larvae of Q. mou5ata (Volimer 1931).

What was once described as a fungus disease beginning as an opaque white spot at one edge of the body and spreading out to stupify and destroy the tick (Wellman l906A,D,l907B) is now be. lieved by experienced workers to be a normal phenomenon of aging in engorged ticks. Christophers (1906) suggested that this “fun. gus" is actually a white rectal secretion of aged ticks. Burg. dorfer (conversation) is of the opinion that this “white fungus“ is nothing more than crystallized fluid in the malpighian tubules. Often this crystallization produces a complete, hard blockage. The lumen of such tubules fills with white crystals so that nor; mal activity can no longer occur and soon the tick dies. (See Internal Anatomy below).


Numerous factors affecting the ecology of the eyeless tampan are discussed below.

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The xeric environment in which 0. moubata is capable of suvival is best explained by two physi3logicaI studies by Lees (l946A, 1947). In his research on water balance in ticks, lees (l946A) found that among the species studied, 0. moubata shows the greatest ability in limiting evaporation from its own Eddy. In this species, the critical temperature at which water loss increases through the superficial waxy epicuticular layer is also high (Iees 1947). This resistance to desiccation at temperatures within its biological range may be correlated broadly with the argasids' choice of dry, dusty ecological niches.

lees summarized his 1946A stuies, in which Ixodes ricinus was the principal species for research and Q. moubata was one of eight other species used for comparative purposes, as follows:


'”The unfed tick gains water from humid air or from water in contact with the cuticle, and loses water by evaporation. Whilst attached to the host the tick is gaining water from the ingested blood and losing water in the excremnt. The engorged tick usually lacks the ability to take up water from humid air.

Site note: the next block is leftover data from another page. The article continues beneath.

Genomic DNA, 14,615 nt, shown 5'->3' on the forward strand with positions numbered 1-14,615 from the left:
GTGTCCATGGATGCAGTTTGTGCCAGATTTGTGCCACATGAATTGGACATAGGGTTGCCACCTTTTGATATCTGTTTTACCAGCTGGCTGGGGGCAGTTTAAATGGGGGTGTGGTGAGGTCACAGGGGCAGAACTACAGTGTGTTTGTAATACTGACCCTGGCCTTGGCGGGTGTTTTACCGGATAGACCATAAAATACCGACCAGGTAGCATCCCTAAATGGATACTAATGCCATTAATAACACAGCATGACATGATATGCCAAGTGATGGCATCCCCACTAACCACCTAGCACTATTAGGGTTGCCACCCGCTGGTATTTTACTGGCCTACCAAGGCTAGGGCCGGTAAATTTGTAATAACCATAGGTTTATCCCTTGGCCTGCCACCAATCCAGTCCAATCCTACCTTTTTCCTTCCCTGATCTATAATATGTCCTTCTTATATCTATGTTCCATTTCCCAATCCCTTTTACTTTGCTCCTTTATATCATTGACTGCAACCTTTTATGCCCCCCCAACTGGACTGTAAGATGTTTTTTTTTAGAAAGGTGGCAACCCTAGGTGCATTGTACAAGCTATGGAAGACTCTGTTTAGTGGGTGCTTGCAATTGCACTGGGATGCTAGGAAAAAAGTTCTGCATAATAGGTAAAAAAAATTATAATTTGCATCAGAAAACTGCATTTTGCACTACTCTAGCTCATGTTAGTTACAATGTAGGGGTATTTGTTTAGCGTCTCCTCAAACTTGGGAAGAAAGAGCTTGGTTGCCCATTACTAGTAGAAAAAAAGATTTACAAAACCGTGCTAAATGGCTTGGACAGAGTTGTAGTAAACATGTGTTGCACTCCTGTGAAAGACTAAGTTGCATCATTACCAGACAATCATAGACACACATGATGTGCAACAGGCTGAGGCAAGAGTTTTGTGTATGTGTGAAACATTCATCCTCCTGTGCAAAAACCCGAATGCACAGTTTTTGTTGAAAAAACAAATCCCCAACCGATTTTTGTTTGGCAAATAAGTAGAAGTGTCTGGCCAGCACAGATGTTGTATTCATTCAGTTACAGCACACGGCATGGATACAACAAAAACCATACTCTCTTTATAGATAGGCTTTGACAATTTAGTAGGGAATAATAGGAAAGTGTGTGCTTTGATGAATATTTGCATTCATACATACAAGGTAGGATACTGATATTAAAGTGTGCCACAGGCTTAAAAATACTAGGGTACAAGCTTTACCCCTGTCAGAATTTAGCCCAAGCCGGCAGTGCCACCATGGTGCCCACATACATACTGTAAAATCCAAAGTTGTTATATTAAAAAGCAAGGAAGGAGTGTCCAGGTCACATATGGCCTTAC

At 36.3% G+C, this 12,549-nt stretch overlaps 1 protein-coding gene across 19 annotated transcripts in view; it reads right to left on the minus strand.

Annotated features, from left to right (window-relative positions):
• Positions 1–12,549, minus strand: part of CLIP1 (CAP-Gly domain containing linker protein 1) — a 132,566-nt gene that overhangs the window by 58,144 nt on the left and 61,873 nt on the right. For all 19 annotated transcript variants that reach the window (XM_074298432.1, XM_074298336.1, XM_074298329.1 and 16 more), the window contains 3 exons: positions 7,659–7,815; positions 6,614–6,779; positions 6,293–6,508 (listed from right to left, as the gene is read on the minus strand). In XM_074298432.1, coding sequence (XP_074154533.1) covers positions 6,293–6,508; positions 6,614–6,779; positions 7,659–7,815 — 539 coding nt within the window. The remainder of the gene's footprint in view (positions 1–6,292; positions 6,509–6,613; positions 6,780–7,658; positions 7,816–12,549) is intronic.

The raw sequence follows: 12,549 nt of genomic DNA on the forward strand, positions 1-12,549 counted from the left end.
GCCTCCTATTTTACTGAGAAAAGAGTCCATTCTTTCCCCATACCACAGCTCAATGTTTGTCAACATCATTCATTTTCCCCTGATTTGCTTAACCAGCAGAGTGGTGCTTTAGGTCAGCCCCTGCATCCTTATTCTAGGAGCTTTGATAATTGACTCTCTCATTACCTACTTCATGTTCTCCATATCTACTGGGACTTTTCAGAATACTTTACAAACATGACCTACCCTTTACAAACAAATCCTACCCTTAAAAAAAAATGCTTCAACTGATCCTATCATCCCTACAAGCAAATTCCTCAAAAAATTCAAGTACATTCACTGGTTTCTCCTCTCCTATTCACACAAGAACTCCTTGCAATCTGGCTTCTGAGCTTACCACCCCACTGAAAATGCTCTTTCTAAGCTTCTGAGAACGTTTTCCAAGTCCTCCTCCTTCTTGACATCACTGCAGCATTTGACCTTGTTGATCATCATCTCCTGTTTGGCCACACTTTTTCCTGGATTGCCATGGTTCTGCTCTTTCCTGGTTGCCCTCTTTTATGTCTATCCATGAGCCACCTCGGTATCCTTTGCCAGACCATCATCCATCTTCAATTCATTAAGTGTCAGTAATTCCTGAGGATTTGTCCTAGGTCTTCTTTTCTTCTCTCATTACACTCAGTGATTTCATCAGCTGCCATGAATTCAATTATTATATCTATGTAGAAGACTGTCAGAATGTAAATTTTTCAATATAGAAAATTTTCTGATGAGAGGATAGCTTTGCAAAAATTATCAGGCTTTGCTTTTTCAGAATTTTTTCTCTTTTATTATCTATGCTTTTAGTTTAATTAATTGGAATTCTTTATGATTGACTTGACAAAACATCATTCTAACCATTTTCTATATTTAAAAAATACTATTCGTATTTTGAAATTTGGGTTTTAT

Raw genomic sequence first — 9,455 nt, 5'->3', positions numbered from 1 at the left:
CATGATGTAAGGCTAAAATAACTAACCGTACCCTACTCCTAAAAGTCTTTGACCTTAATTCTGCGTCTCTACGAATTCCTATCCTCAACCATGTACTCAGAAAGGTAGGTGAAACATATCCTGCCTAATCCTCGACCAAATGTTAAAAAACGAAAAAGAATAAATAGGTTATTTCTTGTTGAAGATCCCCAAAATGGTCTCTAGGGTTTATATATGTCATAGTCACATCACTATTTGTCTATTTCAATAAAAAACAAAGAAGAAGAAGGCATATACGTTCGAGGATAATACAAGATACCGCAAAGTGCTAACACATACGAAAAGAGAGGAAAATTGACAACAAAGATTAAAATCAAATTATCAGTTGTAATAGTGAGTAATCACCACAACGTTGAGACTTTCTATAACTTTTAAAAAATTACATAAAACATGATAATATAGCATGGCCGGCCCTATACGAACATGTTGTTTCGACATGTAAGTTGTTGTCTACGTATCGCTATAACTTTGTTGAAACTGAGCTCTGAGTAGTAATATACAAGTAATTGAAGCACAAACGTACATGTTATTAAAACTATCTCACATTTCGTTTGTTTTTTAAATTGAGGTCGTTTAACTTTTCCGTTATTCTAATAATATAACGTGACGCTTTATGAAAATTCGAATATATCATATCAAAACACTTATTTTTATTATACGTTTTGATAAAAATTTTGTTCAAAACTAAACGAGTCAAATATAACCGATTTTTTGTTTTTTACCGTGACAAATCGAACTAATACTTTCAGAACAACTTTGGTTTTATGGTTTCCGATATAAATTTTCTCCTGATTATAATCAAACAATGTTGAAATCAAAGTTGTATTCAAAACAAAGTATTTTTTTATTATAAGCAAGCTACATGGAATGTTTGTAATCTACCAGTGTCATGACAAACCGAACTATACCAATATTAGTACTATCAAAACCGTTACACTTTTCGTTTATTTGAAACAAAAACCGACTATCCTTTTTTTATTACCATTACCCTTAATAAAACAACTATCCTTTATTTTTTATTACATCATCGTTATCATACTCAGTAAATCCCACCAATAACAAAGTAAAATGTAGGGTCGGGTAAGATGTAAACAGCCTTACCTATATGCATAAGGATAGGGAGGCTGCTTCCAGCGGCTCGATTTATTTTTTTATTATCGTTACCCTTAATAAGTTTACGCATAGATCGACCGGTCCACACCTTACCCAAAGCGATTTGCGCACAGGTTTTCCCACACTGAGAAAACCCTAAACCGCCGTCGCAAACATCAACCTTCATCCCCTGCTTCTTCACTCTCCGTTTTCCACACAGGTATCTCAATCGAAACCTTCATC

"The exchange of water takes place mainly through the cuticle. Regulation of the water balance is therefore brought about by the activity of the epidermal cells.

“The cuticle comprises two principal layers, the
epicuticle and endocuticle. The epicuticle is overlaid
by a lipoid possessing important waterproofing proper.
ties. The pore canals, which traverse the endocuticle,
are occupied by cytoplasm, and may in consequence play
an important role in the active transfer of water through
the cuticle; they do not penetrate the epicuticle.

'Wdater loss from the unfed tick is not closely related to saturation deficiency, particularly at high

humidities. This departure is due to a physiological cause, namely, to the ability to secrete water. The effects of this activity are such that a state of equilibrium is attained at a relative humidity of about 92%; at lower relative humidities it takes up water. The retention of water at humidities below the point of equilibrium is due not only to the physical properties of the epicuticle but also

to this secretory activity, for water loss increases when the tick is temporarily asphyxiated, poisoned with cyanide, or injured through excessive desiccation. Near the point of equilibrium the loss or gain of water over a wide range of temperature is determined by the relative humidity.